NEA Communications Director Keeps Job Amid Controversy

The communications director at the National Endowment for the Arts remains an employee there despite reports that he was asked to resign following his participation in a controversial conference call last month, learned Thursday.

Yosi Sergant was one of several officials on an hour-long conference call on Aug. 10 hosted by the NEA, the White House Office of Public Engagement and United We Serve, a nationwide initiative launched by President Obama to increase volunteerism.

Patrick Courrielche, one of roughly 75 artists, musicians, writers, poets and others on the hour-long call, said Sergant was among those who encouraged the artists to create works in their respective fields that would show support for Obama's domestic agenda in areas such as health care, energy and the environment.

It was reported in the Huffington Post on Thursday that Sergant had been asked to resign, but NEA officials have denied that claim.

"He remains an employee at NEA," said spokeswoman Victoria Hutter, who declined further comment.

In a statement to, the NEA also defended itself against Courrielche's claims, saying the conference call was not intended to promote legislative agendas.

"This call was not a means to promote any legislative agenda and any suggestions to that end are simply false," the statement read. "The NEA regularly does outreach to various organizations to inform of the work we are doing and the resources available to them."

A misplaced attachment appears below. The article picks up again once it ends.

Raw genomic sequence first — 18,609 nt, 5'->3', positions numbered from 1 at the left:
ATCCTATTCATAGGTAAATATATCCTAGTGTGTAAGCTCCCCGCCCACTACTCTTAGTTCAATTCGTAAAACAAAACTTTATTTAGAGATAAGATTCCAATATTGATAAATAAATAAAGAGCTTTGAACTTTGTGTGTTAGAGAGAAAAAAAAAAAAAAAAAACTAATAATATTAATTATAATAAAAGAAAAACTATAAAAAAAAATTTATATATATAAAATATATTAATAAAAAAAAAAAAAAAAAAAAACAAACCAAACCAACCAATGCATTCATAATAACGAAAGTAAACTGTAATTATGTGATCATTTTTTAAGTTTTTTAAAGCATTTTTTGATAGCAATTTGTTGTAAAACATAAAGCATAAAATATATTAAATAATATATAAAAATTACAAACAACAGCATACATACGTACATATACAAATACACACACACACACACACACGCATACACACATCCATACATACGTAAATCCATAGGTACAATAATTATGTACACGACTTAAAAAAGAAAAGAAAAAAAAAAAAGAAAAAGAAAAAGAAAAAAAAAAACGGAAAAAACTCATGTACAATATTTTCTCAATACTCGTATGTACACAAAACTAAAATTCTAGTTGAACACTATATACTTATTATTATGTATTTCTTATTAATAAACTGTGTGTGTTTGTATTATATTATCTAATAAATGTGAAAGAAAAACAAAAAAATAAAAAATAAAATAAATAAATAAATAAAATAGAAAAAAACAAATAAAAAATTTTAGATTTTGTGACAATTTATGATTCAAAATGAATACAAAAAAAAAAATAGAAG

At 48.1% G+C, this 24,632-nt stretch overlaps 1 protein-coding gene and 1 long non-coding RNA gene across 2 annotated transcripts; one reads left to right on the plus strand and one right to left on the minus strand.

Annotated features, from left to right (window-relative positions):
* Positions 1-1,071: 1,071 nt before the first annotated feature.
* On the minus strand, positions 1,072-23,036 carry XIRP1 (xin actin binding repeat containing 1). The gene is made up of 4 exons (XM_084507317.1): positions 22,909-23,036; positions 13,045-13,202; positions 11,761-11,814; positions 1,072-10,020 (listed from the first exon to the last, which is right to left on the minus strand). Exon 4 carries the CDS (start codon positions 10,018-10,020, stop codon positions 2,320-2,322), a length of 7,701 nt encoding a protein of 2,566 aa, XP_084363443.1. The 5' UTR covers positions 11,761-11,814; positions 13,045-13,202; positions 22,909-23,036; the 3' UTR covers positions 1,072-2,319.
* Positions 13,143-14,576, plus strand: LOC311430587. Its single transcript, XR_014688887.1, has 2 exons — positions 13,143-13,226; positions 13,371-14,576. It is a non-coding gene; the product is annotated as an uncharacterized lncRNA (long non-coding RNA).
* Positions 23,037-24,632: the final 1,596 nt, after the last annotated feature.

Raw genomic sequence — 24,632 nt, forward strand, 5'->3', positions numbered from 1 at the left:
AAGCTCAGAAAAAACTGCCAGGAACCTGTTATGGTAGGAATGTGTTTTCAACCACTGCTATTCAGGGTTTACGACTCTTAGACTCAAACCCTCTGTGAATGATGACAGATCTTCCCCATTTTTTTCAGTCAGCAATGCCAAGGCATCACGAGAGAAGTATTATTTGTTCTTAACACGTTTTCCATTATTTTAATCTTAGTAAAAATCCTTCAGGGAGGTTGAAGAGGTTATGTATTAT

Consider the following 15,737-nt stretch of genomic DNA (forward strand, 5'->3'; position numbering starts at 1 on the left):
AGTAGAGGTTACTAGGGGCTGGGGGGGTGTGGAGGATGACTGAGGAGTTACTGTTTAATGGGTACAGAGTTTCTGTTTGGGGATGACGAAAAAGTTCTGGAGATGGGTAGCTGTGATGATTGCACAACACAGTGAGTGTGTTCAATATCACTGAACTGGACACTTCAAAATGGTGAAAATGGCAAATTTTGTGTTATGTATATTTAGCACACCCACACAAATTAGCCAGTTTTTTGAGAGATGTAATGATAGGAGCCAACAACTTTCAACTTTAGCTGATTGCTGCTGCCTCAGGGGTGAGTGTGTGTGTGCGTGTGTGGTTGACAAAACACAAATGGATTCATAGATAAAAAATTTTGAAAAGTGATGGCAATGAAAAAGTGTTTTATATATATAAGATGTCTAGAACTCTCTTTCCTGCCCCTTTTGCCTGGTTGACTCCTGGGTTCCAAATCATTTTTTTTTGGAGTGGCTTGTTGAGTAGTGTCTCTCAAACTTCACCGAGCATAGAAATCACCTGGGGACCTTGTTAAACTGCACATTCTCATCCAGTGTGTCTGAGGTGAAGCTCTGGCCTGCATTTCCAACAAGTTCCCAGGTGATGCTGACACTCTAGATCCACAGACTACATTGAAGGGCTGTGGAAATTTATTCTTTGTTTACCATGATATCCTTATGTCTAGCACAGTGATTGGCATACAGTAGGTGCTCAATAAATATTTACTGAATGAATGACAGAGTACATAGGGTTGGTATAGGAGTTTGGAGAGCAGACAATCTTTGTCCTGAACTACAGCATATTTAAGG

White House spokesman Shin Inouye told that the conference call was not a "means to promote any legislative agenda," and "the White House did not ask for him to resign."

"It was a discussion on the United We Serve effort and how all Americans can participate," Inouye wrote

Inouye confirmed that the president had received a letter from Sen. John Cornyn, R-Texas, calling for congressional hearings into the NEA's role in the call.

"I urge you to make clear that your administration will never allocate taxpayer dollars to artists based on their support for administration policy initiatives," Cornyn wrote. "Further, I respectfully request that you take the necessary steps to ensure that the NEA -- and the American arts community it supports -- remain independent from political manipulation by the White House."

During the call, Courrielche said the ubiquitous Obama "Hope" poster by artist Shepard Fairey and musician's "Yes We Can" song and music video were offered as "shining examples" of the artist group's clear impact on Obama's landslide election.

"What I heard was a well thought-out pitch to encourage artists to create art on these issues," Courrielche told last month. "We were told we were consulted for a reason, and they specifically stated those issues as the issues we should focus on, to plant the seed. It doesn't take a rocket scientist to see what they're attempting to do."

Courrielche, who first wrote about the experience on the blog Big Hollywood, said unidentified members of the press were also on the call.

"I felt like I needed to say something about it," he said last month. "Now I think if [a piece of art] comes out, you have to question it, did it come from this meeting? This is the exact argument for why an agency like this shouldn't exist."

And although the NEA insists Sergant remains with the organization, its statement on the communications director is similar to one White House Press Secretary Robert Gibbs made just a day before green jobs adviser Van Jones resigned, saying only that Jones continued to work in the administration.